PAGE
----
By PaanLuel Wel,
Reports from Juba have it that the head of military intelligence, Gen. Mac Paul Kuol Awar, has rubbished the alleged coup attempt of December 15, 2013. Mac Paul was called as a government witness to testify against the detained 4 political prisoners (Pagan, Oyai, Majak and Gatkuoth) who are arraigned in court, charged with treason.
Ironically, the Director of military intelligence, who was called to back up government’s assertion that there was a coup, came out strongly arguing that there was no such thing as a coup. Instead, he said, it was a misunderstanding among the soldiers of Tiger Battalion, which was then mishandled till it escalated into a countrywide rebellion.
“It’s unfortunate that things unfolded in the way they were within the Tiger unit. The situation could have been reverted but the escalation of the fight during that night prevented all the efforts“, Paul said.
According to the Citizen Newspaper report, Mach Paul told the court that the four political detainees have nothing to do with the alleged coup and the subsequent armed rebellions in Jonglei, Upper Nile and Unity states.
“The SPLA Director of Intelligence, Gen. Mac Paul, told the Court that he, as an intelligence officer, has no clue that the four suspects were behind the attack but pointed out that he believes there were some political problems within the SPLM party which started way back before the incident of December 15.”
Upper Nile Times, an online website, reports:
“In a major blow to the prosecution’s claim of ‘coup d’etat’ attempt by the four SPLM members currently being investigated for treason charges, Mac Paul the head of military intelligence testified that the event of December 15 2013 cannot be classified as a coup attempt, instead it can be viewed as dissatisfied individuals in the Tiger Unit trying to vent their frustrations on their counterparts.
If confirmed, the fact that a government witness and the director of South Sudan’s military intelligence would dare to stick out his neck and publicly contradict Government’s account of events–that there was an aborted coup–would be a turning point in the prosecution of the 4 political detainees.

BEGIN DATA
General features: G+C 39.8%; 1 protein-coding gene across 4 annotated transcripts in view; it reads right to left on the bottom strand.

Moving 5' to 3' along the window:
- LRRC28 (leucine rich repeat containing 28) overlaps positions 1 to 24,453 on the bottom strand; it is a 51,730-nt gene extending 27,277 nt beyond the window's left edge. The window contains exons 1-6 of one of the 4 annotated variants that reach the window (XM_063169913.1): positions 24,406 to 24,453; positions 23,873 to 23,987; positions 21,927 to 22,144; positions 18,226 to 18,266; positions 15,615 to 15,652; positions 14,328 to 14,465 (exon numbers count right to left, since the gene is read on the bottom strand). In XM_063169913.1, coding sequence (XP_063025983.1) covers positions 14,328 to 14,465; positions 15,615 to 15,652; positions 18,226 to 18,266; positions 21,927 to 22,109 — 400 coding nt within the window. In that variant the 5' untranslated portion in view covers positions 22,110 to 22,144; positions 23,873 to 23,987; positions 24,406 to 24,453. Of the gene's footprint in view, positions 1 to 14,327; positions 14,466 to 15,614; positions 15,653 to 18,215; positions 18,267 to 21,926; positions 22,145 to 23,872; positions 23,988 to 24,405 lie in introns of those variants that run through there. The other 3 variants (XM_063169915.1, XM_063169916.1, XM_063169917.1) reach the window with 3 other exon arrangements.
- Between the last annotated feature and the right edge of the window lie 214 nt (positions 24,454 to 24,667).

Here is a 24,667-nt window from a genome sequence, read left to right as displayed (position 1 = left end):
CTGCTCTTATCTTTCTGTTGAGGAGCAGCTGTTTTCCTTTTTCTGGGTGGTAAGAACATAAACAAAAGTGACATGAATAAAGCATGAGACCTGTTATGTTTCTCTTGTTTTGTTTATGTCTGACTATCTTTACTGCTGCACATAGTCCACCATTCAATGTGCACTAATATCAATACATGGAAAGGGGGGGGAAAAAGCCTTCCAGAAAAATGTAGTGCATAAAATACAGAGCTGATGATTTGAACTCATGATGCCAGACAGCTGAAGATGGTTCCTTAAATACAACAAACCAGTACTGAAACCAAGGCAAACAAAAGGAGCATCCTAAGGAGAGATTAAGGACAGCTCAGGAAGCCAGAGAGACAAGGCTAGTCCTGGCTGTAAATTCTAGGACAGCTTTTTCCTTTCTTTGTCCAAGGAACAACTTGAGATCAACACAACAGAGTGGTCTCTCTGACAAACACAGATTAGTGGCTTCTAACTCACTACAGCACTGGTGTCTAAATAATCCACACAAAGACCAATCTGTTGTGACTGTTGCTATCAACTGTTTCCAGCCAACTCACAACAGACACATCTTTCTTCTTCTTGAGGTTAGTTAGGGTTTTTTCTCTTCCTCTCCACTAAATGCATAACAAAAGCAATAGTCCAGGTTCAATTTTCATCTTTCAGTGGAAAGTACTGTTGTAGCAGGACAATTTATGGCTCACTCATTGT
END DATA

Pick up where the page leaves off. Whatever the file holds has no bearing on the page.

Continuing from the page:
Moreover, it compels one to wonder out aloud as to how things are done in Juba: what was the government thinking when they took Mac Paul to the witness box? What did the government expect that he would say? Was there a briefing?
It must be recalled that Mac Paul himself has been numerously accused in the past of planning to carry out a coup against President Kiir. Did the fact that he was falsely accused in the past played into his action of disparaging government’s account of December 15t events? Maybe, maybe not!
The news, which is yet to be verified, has unleashed a plethora of comments on social media in praise for and condemnation of Mac Paul’s action.
“Wow, Mac Paul doesn’t worry about his job like other folks in South Sudan. Telling the truth or speak your mind is always the best option. Why prosecutors want him to testify so bad for the last two weeks? If your witness turn against you in court, is it not a blow to your case? The people of South Sudan deserve to know what set our country ablaze? prosecutors have provided any tangible evidences to support coup claimed. Insulted a president or calling for a protest are not evidence for the coup claimed” writes Dengcol on Facebook.
And South Sudanese journalist, Mading Ng’oor, cautions and stresses that:
“Folks, get Mac Paul correctly on his recent court testimony. He said that he was alarmed by an incident on Dec. 13 when a Nuer officer tried to steal the key for an ammunition store in Giyada. Mac also said that he ordered the arrest of the officer. He also said that Taban Deng called him by phone to inquire about the whereabouts of the officer. Mac said that he was perturbed about ‘politicians’ interfering in military affairs. In response, Mac said he called a meeting of all security organs to discuss this issue which he deemed to be a threat to national security. Then the December 15 violence broke out. Mac further said that Taban Deng was the mastermind of the violence —but said nothing incriminating against the G4, as he said he personally didn’t have any evidence linking the four to the Dec. 15 unrest.”
In a swift reaction to the news, Reng’o Gyyw, a concerned citizen and a regular commentator on South Sudanese issues, argues that “we need to get away from this coup thing and focus on really issues.” And indeed, rather than focusing on a distractive and destructive speculation on a contested coup, we have tons of thorny real issues to occupy us forever!
It remains to be seen how (and what) Aleu Ayieny would testify on Monday against the four political detainees. It has been claimed, however, that Hon. Aleu Ayieny is part of the problem as he has a personal vendetta against Pagan Amum and should never have therefore been allowed to give testimony against the four prisoners.
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